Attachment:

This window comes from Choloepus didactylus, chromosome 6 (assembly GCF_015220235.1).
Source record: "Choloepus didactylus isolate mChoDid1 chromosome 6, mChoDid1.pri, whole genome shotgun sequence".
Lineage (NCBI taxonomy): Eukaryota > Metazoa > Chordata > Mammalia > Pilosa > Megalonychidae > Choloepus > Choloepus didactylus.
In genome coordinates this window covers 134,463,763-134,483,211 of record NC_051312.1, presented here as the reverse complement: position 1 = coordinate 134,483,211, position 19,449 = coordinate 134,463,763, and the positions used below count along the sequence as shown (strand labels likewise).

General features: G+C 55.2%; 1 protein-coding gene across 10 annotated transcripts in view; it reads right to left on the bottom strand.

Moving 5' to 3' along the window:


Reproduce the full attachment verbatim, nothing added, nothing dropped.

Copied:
This window comes from Choloepus didactylus, chromosome 6 (assembly GCF_015220235.1).
Source record: "Choloepus didactylus isolate mChoDid1 chromosome 6, mChoDid1.pri, whole genome shotgun sequence".
Lineage (NCBI taxonomy): Eukaryota > Metazoa > Chordata > Mammalia > Pilosa > Megalonychidae > Choloepus > Choloepus didactylus.
In genome coordinates this window covers 134,463,763-134,483,211 of record NC_051312.1, presented here as the reverse complement: position 1 = coordinate 134,483,211, position 19,449 = coordinate 134,463,763, and the positions used below count along the sequence as shown (strand labels likewise).

General features: G+C 55.2%; 1 protein-coding gene across 10 annotated transcripts in view; it reads right to left on the bottom strand.

Moving 5' to 3' along the window: